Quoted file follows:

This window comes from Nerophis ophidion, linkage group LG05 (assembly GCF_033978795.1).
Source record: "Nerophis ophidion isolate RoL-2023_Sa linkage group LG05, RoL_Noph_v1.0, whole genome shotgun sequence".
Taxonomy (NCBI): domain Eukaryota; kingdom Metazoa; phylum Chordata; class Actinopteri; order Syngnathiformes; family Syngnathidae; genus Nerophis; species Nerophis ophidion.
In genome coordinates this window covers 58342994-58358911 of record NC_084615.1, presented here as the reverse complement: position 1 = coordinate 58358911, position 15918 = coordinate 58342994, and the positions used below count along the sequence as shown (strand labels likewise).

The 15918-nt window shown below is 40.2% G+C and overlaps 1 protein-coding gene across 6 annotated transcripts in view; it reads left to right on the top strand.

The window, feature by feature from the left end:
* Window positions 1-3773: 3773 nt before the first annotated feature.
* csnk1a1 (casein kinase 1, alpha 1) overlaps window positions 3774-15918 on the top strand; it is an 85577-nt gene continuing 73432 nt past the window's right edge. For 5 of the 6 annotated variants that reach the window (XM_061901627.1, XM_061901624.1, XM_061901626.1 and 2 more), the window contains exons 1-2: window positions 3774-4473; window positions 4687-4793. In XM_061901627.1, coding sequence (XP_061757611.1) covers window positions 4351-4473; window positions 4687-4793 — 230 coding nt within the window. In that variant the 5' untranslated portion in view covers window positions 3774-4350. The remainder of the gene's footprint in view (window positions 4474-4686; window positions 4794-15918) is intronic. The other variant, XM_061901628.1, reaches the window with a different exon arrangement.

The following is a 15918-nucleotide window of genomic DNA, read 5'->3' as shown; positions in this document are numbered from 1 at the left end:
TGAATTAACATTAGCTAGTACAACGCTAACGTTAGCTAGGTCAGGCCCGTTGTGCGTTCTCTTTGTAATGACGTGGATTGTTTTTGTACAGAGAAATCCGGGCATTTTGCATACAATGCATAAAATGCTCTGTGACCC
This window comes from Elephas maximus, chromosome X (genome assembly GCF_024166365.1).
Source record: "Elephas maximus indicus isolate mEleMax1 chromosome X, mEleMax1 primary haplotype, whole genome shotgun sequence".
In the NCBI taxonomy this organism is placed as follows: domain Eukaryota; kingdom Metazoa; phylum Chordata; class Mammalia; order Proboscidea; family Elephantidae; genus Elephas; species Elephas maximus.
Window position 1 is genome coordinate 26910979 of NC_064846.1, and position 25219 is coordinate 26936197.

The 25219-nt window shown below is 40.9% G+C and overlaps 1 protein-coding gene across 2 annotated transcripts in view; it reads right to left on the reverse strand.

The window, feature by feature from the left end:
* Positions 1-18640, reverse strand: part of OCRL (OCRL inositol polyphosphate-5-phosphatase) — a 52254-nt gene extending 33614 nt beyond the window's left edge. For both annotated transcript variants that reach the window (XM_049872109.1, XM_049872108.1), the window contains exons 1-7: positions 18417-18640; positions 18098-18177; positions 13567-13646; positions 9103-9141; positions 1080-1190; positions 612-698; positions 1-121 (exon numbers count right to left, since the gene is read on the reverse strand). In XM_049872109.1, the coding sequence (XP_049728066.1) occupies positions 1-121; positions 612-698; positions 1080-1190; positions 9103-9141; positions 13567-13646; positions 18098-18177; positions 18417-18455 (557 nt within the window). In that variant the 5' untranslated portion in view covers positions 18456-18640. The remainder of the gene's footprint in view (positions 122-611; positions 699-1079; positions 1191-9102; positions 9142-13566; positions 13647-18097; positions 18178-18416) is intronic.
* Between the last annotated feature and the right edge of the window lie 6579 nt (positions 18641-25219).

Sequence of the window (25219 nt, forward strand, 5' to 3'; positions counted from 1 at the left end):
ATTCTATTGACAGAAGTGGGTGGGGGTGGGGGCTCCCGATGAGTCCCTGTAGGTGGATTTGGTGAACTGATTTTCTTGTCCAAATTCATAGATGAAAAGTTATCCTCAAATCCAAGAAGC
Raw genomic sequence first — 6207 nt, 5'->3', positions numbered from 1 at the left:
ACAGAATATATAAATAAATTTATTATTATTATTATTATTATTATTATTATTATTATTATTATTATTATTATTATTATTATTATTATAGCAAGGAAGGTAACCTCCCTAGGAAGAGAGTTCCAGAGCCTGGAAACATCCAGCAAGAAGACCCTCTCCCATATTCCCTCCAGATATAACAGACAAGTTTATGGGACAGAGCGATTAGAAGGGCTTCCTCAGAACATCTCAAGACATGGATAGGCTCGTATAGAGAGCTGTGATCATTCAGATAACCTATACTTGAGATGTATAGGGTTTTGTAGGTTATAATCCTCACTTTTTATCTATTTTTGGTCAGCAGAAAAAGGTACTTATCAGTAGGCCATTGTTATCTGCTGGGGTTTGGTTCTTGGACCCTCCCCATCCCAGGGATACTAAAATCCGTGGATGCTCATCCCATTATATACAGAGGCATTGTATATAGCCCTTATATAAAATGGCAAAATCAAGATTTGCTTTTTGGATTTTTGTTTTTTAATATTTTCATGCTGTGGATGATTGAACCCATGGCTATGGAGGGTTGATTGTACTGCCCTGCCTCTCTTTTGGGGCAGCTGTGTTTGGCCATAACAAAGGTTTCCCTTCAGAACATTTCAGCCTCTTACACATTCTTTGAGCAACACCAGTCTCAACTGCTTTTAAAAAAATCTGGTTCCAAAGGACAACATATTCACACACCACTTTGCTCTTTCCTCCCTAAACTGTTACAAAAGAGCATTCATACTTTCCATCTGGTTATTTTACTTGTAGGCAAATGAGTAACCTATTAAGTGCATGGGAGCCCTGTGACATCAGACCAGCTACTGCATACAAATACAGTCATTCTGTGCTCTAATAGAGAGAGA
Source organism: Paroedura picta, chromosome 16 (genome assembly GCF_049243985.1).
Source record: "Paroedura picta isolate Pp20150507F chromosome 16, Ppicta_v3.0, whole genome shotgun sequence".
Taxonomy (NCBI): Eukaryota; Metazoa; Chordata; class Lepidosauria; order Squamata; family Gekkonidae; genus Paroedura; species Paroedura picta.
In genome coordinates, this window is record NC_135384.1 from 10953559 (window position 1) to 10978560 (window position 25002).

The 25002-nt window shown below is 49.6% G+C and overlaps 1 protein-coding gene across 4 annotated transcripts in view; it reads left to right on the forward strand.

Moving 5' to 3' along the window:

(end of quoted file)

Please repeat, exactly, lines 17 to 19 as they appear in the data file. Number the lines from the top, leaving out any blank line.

* Positions 1-18640, reverse strand: part of OCRL (OCRL inositol polyphosphate-5-phosphatase) — a 52254-nt gene extending 33614 nt beyond the window's left edge. For both annotated transcript variants that reach the window (XM_049872109.1, XM_049872108.1), the window contains exons 1-7: positions 18417-18640; positions 18098-18177; positions 13567-13646; positions 9103-9141; positions 1080-1190; positions 612-698; positions 1-121 (exon numbers count right to left, since the gene is read on the reverse strand). In XM_049872109.1, the coding sequence (XP_049728066.1) occupies positions 1-121; positions 612-698; positions 1080-1190; positions 9103-9141; positions 13567-13646; positions 18098-18177; positions 18417-18455 (557 nt within the window). In that variant the 5' untranslated portion in view covers positions 18456-18640. The remainder of the gene's footprint in view (positions 122-611; positions 699-1079; positions 1191-9102; positions 9142-13566; positions 13647-18097; positions 18178-18416) is intronic.
* Between the last annotated feature and the right edge of the window lie 6579 nt (positions 18641-25219).

Sequence of the window (25219 nt, forward strand, 5' to 3'; positions counted from 1 at the left end):